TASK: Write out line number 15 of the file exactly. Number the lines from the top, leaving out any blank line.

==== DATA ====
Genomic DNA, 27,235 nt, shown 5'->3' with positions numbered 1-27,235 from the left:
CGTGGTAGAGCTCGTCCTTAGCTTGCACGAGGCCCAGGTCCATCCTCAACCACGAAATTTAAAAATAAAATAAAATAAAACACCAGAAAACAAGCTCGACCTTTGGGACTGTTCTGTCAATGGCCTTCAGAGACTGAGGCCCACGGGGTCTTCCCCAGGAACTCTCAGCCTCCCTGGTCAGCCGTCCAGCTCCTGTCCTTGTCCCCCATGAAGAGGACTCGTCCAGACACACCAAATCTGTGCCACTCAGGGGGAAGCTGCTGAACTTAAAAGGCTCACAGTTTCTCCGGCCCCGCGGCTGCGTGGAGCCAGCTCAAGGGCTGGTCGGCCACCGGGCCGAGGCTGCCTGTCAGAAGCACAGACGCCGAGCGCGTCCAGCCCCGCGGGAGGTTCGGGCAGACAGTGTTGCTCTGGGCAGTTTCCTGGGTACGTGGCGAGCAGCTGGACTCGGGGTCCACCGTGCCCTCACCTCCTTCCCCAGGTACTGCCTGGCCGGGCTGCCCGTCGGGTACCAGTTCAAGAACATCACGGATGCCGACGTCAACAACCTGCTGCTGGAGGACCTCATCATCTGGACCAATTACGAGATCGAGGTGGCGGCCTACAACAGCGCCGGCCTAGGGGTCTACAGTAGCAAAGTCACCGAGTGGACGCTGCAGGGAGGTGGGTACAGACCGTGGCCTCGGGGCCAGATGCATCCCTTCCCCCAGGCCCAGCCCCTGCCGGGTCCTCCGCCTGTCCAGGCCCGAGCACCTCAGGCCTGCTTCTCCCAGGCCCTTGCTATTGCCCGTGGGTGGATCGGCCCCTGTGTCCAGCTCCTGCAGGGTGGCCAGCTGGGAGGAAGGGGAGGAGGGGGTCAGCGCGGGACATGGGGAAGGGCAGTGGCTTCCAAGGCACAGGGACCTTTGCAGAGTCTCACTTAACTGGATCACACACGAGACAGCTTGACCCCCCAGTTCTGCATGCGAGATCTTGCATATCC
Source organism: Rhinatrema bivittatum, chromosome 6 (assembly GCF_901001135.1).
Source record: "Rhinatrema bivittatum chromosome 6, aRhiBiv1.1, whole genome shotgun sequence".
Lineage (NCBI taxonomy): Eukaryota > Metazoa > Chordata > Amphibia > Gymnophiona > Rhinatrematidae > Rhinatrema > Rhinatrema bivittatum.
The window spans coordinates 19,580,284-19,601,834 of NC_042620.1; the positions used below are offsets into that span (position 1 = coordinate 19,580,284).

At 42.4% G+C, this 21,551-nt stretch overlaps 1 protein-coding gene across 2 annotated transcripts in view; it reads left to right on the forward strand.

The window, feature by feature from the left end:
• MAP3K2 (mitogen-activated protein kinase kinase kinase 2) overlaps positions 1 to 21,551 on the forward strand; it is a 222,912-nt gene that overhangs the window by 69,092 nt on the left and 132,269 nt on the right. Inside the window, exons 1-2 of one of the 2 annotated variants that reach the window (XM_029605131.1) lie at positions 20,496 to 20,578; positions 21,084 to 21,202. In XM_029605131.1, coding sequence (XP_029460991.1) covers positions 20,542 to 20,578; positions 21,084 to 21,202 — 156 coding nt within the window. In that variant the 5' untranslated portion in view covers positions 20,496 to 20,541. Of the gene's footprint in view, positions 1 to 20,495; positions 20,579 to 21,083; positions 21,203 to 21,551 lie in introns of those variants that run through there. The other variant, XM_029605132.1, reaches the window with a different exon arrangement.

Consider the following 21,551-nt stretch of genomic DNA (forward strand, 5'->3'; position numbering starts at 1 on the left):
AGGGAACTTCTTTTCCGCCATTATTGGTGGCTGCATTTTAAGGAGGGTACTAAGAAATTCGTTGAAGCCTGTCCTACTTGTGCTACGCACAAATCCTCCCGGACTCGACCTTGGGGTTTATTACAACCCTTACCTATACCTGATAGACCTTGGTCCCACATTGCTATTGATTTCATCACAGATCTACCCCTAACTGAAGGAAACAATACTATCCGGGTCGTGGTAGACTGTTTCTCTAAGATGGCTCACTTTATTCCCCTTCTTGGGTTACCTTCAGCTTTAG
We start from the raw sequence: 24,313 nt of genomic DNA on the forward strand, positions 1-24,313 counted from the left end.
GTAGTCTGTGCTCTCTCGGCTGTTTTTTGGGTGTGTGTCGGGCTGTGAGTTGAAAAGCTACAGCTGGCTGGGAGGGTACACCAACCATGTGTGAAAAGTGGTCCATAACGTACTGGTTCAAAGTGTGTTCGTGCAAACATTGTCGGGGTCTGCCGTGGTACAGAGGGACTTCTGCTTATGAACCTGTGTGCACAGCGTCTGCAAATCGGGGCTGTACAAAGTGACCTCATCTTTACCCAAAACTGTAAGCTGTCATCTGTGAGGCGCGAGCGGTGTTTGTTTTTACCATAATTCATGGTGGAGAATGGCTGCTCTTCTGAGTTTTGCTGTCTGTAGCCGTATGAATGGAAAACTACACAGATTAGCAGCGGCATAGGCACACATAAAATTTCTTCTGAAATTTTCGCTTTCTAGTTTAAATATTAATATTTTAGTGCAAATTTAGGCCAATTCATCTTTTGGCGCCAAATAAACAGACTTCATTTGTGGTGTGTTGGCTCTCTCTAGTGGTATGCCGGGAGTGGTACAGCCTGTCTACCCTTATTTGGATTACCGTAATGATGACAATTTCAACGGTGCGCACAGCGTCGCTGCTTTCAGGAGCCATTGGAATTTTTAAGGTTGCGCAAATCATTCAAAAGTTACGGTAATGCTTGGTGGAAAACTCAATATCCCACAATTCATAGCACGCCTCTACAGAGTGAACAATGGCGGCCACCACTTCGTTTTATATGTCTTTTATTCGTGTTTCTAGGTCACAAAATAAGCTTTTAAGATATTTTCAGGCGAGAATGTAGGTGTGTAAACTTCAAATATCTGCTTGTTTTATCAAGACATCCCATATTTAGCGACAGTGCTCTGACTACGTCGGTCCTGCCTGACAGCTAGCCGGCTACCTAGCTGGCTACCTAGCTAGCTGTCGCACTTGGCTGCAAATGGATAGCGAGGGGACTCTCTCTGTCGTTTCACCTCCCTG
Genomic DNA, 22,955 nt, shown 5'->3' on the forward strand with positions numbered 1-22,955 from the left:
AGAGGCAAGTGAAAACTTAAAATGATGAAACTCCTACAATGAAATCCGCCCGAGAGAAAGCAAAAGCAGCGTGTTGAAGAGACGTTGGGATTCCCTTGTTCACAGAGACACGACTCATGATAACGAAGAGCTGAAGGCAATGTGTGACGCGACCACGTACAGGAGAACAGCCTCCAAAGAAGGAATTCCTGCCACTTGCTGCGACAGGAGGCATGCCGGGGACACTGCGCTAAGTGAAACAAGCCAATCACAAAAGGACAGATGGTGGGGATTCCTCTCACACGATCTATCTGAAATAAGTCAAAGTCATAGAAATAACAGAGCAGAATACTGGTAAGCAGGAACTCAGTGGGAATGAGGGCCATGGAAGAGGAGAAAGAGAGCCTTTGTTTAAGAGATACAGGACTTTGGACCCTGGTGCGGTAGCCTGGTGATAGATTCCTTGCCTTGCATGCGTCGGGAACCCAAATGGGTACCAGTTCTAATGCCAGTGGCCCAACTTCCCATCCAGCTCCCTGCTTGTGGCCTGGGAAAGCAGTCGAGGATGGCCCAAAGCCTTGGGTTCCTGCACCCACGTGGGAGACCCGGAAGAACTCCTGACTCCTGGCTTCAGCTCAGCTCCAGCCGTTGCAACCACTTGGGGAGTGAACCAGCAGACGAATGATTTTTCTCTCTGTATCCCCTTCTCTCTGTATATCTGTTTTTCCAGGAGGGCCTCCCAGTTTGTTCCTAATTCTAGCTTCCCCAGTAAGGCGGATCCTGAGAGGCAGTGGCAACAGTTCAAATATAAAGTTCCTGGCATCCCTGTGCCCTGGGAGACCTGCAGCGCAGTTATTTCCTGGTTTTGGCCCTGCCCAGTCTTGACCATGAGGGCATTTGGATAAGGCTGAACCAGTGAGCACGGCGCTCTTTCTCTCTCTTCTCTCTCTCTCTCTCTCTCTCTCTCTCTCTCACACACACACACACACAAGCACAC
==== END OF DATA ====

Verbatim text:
AGAGGCAAGTGAAAACTTAAAATGATGAAACTCCTACAATGAAATCCGCCCGAGAGAAAGCAAAAGCAGCGTGTTGAAGAGACGTTGGGATTCCCTTGTTCACAGAGACACGACTCATGATAACGAAGAGCTGAAGGCAATGTGTGACGCGACCACGTACAGGAGAACAGCCTCCAAAGAAGGAATTCCTGCCACTTGCTGCGACAGGAGGCATGCCGGGGACACTGCGCTAAGTGAAACAAGCCAATCACAAAAGGACAGATGGTGGGGATTCCTCTCACACGATCTATCTGAAATAAGTCAAAGTCATAGAAATAACAGAGCAGAATACTGGTAAGCAGGAACTCAGTGGGAATGAGGGCCATGGAAGAGGAGAAAGAGAGCCTTTGTTTAAGAGATACAGGACTTTGGACCCTGGTGCGGTAGCCTGGTGATAGATTCCTTGCCTTGCATGCGTCGGGAACCCAAATGGGTACCAGTTCTAATGCCAGTGGCCCAACTTCCCATCCAGCTCCCTGCTTGTGGCCTGGGAAAGCAGTCGAGGATGGCCCAAAGCCTTGGGTTCCTGCACCCACGTGGGAGACCCGGAAGAACTCCTGACTCCTGGCTTCAGCTCAGCTCCAGCCGTTGCAACCACTTGGGGAGTGAACCAGCAGACGAATGATTTTTCTCTCTGTATCCCCTTCTCTCTGTATATCTGTTTTTCCAGGAGGGCCTCCCAGTTTGTTCCTAATTCTAGCTTCCCCAGTAAGGCGGATCCTGAGAGGCAGTGGCAACAGTTCAAATATAAAGTTCCTGGCATCCCTGTGCCCTGGGAGACCTGCAGCGCAGTTATTTCCTGGTTTTGGCCCTGCCCAGTCTTGACCATGAGGGCATTTGGATAAGGCTGAACCAGTGAGCACGGCGCTCTTTCTCTCTCTTCTCTCTCTCTCTCTCTCTCTCTCTCTCTCTCACACACACACACACACAAGCACAC